In 1992, the Board of Directors decided to seek Federal funding through the Bureau of Primary Health Care (330 funding). It was at this time La Cooperativa incorporated into La Clinica del Pueblo de Rio Arriba and became the organization as we know it today.
Also in 1992, the first Teen Wellness Center opened in New Mexico at Escalante High School and continues today to provide services on site to our students.
La Clinica has weathered many challenges through the years and with the help of everyone, it continues to move forward. La Clinica is as committed today, as in years past, to its goal of providing health care services to one and all.
Tierra Amarilla clinic has provided healthcare to rural residents since 1960s
Among a cluster of villages flanking the Rio Chama and the towering Brazos cliffs lies Tierra Amarilla. A mere two years after the village’s infamous Rio Arriba County Courthouse raid in 1967—a fight to reclaim land for Spanish colonial and Mexican- American heirs that helped ignite the Chicano movement —another cooperative movement here launched La Cooperativa.
Opposing plans to develop Tierra Amarilla into another resort, thereby displacing the agricultural residents, La Cooperativa initiated a series of community organizations that provided legal aid, cooperative farming and free or low-cost medical care to residents: La Clinica del Pueblo de Rio Arriba.
Regions’ first rural birthing center
The cooperative clinic’s funding was modest and grassroots, sustained by the sale of potatoes, corn and onions grown.
It opened the region’s first rural birthing center, and the co-op converted a van to an ambulance and began providing mobile health care to the valley’s people.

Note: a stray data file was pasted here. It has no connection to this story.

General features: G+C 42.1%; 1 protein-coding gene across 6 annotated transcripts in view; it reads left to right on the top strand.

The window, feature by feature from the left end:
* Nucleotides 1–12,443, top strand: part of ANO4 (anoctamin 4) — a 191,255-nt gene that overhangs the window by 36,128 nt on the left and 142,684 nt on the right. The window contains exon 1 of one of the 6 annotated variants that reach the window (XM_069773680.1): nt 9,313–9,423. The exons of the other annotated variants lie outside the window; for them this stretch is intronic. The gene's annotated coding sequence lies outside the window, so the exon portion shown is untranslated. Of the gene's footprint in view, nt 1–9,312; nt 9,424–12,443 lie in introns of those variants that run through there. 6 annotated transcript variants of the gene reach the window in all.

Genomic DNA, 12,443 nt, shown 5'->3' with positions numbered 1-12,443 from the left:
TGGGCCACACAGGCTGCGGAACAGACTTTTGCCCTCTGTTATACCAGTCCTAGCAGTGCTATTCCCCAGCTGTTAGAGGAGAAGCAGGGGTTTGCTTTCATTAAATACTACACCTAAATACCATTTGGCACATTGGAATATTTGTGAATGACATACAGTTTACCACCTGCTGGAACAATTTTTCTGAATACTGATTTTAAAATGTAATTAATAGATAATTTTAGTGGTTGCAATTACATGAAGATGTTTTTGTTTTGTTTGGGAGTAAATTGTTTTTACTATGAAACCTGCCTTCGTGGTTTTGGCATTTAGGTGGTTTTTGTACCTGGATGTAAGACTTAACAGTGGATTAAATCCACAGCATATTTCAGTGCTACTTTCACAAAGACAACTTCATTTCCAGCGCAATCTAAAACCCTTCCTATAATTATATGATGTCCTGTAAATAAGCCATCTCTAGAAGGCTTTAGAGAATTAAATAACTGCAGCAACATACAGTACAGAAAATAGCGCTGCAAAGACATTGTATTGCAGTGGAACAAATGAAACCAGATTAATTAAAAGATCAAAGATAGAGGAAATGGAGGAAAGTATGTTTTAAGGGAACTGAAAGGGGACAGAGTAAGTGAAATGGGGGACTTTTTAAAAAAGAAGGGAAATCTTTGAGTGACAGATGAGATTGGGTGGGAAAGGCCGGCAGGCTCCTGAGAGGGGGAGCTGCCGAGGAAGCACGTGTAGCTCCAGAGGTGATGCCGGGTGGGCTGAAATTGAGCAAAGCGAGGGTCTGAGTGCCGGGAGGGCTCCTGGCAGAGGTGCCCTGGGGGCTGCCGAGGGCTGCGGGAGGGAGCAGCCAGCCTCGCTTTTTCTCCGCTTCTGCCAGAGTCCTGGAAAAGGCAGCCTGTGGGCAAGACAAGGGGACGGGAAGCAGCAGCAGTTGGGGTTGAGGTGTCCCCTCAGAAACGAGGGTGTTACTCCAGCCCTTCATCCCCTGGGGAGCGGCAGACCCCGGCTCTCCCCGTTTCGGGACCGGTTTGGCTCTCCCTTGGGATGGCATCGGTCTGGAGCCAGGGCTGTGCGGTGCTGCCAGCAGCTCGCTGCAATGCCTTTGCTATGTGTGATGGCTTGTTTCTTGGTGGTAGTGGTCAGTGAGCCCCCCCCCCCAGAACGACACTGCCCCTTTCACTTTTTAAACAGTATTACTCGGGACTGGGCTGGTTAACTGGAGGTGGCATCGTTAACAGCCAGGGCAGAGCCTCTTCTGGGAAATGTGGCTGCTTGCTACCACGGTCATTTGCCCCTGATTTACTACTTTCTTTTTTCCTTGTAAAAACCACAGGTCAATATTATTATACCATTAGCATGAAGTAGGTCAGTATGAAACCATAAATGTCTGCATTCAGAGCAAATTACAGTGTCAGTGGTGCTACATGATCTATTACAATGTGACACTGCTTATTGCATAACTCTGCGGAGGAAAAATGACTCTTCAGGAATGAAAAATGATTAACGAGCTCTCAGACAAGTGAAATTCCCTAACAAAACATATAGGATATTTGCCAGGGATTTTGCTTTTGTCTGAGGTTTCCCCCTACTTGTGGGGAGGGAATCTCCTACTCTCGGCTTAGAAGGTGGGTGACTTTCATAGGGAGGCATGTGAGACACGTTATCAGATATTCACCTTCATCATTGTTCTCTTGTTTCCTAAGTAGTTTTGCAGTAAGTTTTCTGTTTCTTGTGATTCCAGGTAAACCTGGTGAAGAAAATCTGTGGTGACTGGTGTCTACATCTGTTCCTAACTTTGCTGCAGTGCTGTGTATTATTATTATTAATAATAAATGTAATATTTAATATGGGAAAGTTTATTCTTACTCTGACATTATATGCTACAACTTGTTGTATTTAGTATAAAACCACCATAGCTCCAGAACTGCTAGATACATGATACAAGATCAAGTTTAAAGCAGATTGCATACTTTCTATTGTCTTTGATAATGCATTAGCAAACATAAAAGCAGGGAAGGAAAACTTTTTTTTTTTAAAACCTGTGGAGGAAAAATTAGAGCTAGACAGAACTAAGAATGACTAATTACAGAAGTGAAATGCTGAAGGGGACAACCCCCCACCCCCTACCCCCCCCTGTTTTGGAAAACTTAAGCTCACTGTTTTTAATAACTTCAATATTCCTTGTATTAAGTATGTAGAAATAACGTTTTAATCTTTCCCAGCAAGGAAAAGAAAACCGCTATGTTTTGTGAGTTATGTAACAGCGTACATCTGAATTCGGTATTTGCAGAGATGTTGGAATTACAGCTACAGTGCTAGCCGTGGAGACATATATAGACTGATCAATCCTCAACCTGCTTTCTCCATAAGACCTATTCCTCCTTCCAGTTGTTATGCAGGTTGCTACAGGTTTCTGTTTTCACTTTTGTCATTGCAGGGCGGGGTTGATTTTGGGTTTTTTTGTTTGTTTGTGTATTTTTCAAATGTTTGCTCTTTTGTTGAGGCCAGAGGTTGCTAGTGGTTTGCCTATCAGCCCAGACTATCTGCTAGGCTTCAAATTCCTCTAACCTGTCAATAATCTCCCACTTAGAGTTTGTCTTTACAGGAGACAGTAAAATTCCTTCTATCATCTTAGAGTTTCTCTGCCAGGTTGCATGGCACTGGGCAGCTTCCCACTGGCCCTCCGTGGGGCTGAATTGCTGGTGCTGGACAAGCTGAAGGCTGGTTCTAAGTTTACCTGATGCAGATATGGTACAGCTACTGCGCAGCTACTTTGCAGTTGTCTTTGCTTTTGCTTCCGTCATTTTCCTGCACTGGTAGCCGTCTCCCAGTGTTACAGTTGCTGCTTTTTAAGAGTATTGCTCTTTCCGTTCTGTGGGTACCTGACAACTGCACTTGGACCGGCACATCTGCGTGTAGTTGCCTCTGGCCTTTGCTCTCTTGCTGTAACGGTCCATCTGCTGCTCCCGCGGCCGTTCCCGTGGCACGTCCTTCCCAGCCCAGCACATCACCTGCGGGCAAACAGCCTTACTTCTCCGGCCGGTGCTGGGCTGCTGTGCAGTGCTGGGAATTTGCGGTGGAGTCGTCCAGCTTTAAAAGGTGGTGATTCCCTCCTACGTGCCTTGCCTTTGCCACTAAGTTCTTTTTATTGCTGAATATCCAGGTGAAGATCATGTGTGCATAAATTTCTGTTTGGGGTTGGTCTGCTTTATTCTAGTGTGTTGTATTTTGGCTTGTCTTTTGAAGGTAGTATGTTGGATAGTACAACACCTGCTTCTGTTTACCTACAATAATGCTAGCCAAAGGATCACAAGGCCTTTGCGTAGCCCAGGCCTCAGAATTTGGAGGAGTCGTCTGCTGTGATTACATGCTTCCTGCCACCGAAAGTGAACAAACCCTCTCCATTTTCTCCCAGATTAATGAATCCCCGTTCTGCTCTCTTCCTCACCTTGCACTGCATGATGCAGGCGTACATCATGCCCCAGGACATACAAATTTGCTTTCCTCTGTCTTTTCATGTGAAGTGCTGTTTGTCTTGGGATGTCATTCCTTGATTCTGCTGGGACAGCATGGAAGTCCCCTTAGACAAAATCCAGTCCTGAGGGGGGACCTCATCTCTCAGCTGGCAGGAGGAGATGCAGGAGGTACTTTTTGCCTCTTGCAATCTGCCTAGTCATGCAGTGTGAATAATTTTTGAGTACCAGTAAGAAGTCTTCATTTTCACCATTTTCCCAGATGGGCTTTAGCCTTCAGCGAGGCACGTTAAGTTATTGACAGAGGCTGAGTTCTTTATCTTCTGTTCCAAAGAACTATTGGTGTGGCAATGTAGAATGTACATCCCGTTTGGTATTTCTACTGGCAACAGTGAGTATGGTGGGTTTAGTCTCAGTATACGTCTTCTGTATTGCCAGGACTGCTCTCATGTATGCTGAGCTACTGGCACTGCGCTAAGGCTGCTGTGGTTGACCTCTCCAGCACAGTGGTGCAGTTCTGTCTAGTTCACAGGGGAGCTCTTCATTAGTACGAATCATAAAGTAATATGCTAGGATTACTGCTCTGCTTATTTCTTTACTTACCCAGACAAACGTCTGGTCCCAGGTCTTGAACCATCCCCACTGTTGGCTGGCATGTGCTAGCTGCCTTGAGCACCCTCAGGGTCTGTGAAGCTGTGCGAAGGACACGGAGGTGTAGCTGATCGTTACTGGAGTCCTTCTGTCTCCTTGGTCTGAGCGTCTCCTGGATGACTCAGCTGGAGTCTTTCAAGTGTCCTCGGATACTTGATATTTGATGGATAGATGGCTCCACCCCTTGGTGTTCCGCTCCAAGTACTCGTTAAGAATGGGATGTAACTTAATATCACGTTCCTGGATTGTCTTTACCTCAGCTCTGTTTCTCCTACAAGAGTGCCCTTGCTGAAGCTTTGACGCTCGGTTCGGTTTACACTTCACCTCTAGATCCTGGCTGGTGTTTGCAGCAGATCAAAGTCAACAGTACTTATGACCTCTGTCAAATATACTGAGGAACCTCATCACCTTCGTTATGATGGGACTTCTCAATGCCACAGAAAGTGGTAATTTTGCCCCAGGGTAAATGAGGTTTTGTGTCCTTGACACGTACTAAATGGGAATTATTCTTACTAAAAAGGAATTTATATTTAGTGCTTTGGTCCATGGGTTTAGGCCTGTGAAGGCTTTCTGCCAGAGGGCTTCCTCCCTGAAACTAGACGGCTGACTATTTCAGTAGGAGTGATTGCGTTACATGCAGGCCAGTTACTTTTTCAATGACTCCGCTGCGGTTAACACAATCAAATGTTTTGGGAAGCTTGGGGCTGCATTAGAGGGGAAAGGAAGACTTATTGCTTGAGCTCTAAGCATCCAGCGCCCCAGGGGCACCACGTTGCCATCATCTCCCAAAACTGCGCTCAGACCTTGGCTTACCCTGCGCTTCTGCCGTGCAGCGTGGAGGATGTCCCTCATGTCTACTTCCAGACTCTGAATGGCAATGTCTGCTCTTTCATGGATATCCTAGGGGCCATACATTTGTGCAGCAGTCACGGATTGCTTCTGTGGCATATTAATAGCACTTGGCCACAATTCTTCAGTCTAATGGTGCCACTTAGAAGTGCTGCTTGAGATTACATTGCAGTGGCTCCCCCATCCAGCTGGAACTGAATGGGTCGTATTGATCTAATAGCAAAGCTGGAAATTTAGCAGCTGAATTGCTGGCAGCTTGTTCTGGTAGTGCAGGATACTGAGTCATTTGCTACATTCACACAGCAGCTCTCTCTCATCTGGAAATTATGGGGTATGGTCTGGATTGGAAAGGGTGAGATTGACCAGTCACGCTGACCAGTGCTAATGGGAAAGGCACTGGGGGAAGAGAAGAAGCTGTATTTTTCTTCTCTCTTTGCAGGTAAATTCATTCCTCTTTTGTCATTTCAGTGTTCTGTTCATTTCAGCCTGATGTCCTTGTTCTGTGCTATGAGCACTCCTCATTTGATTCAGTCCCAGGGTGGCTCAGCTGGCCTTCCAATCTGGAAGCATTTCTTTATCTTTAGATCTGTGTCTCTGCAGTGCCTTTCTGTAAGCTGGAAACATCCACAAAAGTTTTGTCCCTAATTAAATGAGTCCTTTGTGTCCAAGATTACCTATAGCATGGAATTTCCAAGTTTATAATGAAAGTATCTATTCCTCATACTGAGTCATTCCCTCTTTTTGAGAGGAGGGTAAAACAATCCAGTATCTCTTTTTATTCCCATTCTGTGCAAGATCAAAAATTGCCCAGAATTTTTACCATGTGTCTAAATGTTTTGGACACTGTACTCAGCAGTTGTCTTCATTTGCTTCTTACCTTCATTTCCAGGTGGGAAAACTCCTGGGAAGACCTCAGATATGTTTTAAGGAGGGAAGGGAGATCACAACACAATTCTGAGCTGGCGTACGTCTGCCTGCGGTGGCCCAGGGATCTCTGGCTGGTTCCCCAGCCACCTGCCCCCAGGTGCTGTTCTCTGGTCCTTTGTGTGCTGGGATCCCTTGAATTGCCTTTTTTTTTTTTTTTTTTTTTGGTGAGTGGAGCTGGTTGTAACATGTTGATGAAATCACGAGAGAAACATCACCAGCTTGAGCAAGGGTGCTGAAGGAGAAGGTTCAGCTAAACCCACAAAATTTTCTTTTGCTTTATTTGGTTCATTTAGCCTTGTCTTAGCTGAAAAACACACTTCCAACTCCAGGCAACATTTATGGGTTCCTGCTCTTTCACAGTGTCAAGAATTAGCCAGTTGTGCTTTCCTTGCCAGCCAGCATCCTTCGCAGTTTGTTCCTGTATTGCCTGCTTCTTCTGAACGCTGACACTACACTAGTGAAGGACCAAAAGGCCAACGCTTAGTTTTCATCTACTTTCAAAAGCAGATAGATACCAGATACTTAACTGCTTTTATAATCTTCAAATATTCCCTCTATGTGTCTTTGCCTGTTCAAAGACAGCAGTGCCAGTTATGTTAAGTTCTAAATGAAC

Rates were discounted and on a sliding scale (and still are), the first such medical provision in the state. Using donated equipment, dental care was added, following by mental health and counseling. A Teen Wellness Center opened in 1992.
La Clinica touts healthcare as a right, not a privilege. Today, the nonprofit clinic continues to provide medical, dental and behavioral health services, in addition to outreach programs.
Healthcare for the homebound
For many in this rural region, making a trek to a hospital takes an hour or two, and they may be debilitated or lacking transportation.
Thanks to donations garnered through the United Way of Northern New Mexico, the clinic purchased a new 40-foot mobile medical and dental “clinic” that provides care throughout the area. Clinic workers also often drive patients to and from their appointments.
Promotoras, such as Beronice Achuleta, who helped co-found La Clinica over 45 years ago, also deliver health and social services to their homebound neighbors for the clinic. (Promotoras are trusted neighbors, culturally connected to their patients. In addition to providing preventative care, they also help locate food for the hungry.) Their services greatly support the understaffed clinic that serves most of this region.
– Article courtesy of Los Alamos National Security, LLC for the U.S. Department of Energy’s NNSA © Copyright 2014 LANS, LLC All rights reserved